Bill Simmons, the People’s Sportswriter

Will Leitch has an excellent column up at Deadspin on Bill Simmons and his rise to bestselling author status. H/T Aaron Gleeman. A sample:

A large part of Simmons’ appeal has always been that sense that you knew him, that somehow you were invested in his success. Malcolm Gladwell and Chuck Klosterman will sell more books in their lifetime than Simmons, but people don’t wait in lines spanning around the block just to have them sign their book like they do for Simmons. (A search for photos of Simmons brings up hundreds of shots of him posing with fans.) …But it’s what fans have always done with Simmons, even those who purport to hate him. Simmons turned into an indie rock band from the early ’90s. “He’s hanging out with Jimmy Kimmel and Matt Damon now? SELLOUT!” We treated Simmons like he was a guy from our neighborhood who made it big, like it was important that he remember the little people who got him there. In a way, he kind of was.

Leitch is right, although of course it’s a little hard for me to have the same perspective; Leitch didn’t even read Bill on the Boston Sports Guy site in the pre-2001 era, whereas – as longtime readers will recall – I wrote on the site for over a year. I’ve been reading Bill’s stuff since we were on the college paper together in the early 1990s. While I’ve enjoyed a lot of his writings on, they were nothing new to me, because I knew his writing style so well by then. And given our common background at Holy Cross and how long I’ve known him, Bill basically is a guy from my neighborhood.
Leitch’s larger point, though, is one I’ve made repeatedly over the past decade about writers, politicians, musicians, and the blogosphere in general. There’s no substitute for a conversational tone that draws the reader/listener/viewer in. There’s no substitute for being truly, comfortably yourself – maybe a slightly more eloquent, witty or composed version of yourself, but people can tell when you are talking to them the way you would talk to your friends, and when you are just writing or talking at them. The latter is usually a sign that you are taking yourself too seriously and/or disrespecting your audience. I always personally feel my writing is much stronger – not just my blog writing but my legal writing as well – when it feels more conversational. Bill James was probably the first writer I really and truly absorbed that lesson from – and even to this day, James’ fans are so dedicated to the man’s work not only because of his insights, his wit and wisdom, or his scientific rigor, but because his writing was always a frank conversation where he’d go off on tangents, discuss petty feuds with his adversaries, gripe about what was on the radio, etc. You felt, just from reading the annual Abstracts, like you knew the guy. And Bill Simmons’ writing does the same thing, and thus has generated the same loyalty, especially from people who remember when Simmons, like James, was essentially self-publishing his work and living on a shoestring to do it.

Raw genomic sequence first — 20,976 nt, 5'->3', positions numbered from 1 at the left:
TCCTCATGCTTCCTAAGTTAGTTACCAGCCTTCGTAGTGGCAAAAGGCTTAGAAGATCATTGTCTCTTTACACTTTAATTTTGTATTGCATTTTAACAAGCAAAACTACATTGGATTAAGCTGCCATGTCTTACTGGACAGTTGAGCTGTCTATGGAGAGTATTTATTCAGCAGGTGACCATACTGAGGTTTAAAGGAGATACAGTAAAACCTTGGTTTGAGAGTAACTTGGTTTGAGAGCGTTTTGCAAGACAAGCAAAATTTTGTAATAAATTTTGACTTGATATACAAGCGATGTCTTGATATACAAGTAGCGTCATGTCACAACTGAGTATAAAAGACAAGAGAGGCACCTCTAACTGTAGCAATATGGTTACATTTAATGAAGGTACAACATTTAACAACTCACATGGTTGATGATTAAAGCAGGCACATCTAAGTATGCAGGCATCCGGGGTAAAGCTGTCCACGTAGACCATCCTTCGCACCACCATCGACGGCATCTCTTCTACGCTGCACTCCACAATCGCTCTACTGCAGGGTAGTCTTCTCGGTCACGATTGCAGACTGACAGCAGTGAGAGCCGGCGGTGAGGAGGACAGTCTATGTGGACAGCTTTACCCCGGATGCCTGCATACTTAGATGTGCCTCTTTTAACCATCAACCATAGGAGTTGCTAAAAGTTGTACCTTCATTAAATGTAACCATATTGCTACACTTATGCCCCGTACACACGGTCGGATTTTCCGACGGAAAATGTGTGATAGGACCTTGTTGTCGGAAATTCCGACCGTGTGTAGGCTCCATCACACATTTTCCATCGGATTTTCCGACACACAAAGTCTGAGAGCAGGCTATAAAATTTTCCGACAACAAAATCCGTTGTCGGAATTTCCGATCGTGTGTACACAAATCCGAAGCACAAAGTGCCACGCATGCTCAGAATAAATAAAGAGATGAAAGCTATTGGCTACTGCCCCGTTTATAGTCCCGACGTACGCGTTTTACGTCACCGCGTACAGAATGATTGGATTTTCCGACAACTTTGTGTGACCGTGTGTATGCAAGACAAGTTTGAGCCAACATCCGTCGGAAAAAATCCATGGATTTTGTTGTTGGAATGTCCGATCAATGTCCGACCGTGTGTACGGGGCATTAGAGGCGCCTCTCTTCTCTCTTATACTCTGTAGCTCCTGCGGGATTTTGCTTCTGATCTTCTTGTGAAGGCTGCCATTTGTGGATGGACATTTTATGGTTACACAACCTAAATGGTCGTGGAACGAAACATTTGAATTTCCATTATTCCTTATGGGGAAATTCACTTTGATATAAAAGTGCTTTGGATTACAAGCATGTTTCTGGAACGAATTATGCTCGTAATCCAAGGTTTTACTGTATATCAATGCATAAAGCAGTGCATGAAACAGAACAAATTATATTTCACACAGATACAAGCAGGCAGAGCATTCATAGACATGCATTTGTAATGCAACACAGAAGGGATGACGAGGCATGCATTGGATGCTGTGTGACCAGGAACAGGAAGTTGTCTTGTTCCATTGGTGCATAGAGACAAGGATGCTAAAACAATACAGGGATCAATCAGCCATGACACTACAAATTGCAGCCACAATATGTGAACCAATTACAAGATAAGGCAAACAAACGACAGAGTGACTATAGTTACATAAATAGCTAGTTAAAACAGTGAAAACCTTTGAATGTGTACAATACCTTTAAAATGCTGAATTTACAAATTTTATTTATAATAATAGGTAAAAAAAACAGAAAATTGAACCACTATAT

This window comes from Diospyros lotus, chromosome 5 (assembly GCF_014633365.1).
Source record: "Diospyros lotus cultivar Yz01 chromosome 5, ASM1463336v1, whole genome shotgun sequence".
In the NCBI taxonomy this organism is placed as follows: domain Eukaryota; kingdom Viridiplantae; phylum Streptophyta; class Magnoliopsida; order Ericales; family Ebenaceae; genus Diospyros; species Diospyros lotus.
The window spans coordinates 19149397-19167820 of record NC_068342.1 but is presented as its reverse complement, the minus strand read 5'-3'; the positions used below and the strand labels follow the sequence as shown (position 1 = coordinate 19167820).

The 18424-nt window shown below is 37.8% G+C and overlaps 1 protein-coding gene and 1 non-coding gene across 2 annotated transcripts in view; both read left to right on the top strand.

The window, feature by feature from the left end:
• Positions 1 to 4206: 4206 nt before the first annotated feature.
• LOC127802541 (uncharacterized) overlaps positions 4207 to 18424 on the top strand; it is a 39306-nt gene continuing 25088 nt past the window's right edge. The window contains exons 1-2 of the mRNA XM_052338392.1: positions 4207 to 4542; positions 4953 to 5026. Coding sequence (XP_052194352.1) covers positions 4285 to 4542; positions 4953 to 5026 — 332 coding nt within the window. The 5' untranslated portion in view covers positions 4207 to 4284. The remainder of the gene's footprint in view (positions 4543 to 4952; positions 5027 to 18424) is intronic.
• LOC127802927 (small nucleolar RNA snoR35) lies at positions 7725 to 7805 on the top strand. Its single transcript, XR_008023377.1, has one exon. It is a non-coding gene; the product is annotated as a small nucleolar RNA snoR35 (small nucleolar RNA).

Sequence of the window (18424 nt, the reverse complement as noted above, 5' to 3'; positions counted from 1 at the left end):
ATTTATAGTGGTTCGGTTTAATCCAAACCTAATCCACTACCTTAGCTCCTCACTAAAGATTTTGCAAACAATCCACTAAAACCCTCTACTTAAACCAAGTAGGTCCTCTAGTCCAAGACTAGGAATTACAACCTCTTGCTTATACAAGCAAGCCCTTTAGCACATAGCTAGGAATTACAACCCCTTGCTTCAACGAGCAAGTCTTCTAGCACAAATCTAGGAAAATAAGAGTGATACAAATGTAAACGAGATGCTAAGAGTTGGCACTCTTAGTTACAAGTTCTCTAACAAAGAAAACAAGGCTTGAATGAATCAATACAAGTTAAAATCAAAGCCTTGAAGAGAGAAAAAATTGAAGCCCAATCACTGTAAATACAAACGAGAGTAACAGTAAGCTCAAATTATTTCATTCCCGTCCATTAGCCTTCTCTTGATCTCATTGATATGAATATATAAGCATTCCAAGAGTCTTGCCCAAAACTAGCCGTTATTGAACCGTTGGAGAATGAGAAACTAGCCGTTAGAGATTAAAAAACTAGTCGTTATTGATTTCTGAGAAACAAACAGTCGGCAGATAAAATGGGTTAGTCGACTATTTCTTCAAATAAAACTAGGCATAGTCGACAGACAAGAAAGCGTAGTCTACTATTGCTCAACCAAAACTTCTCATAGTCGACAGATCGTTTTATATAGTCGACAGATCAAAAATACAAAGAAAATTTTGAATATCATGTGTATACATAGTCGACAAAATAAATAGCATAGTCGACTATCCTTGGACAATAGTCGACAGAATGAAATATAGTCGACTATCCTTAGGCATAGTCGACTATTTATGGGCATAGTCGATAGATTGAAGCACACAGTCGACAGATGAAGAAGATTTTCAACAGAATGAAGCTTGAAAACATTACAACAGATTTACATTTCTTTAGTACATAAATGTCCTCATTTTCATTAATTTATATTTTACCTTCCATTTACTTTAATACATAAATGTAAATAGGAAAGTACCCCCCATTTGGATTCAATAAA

It’s true, as Leitch says, that Bill has faced more backlash as the years have gone by, inevitably due to a combination of his success and ubiquity, people getting tired of his signature style, and the fact that it’s hard for a die-hard Boston fan to keep the same underdog appeal when the Red Sox, Celtics and especially Patriots are rolling up title after title. But that comes with the territory. Bill’s had great success and he’s earned it by being the sportswriter the fans wanted to be.

18 thoughts on “Bill Simmons, the People’s Sportswriter”

  1. Simmons is a Boston homer whose “insights” into the sports he covers are damaged by his overwhelming bias. Anyone who has read the stuff he used to write about Peyton Manning knows how stupid Simmons can be about the game.
    He may have a comfortable writing style for people who share his bias, but for people who don’t root for Boston teams and look for sportswriting that includes a clue about the game, Simmons isn’t worth the time.

  2. Stan must be an Indy or Tennessee fan because Simmons has been dead right about Manning.
    Until the last couple of years, he folded like a tent in the playoffs, made it obvious that he thought the losses were his teammates fault and even threw his line under the bus after the Colts lost to the Steelers in the playoffs.
    Simmons has been complimentary to Manning the past couple of years, especially this year.

  3. Stan, I understand your point but I think you kind of miss THE point. Don’t we all, as fans, have overwhelming biases? Don’t we all, sometimes, come to silly conclusions because we are fans of a particular team or player? Simmons isn’t an analyst. He’s a fan and he writes like one and never really holds himself out to be an analyst. When he does analyze, he does it from the fan perspective and is clear he is doing it that way.

  4. Simmons doesn’t really understand sports, unlike writers such as Neyer, Hollinger, Bill James, or yourself, Crank.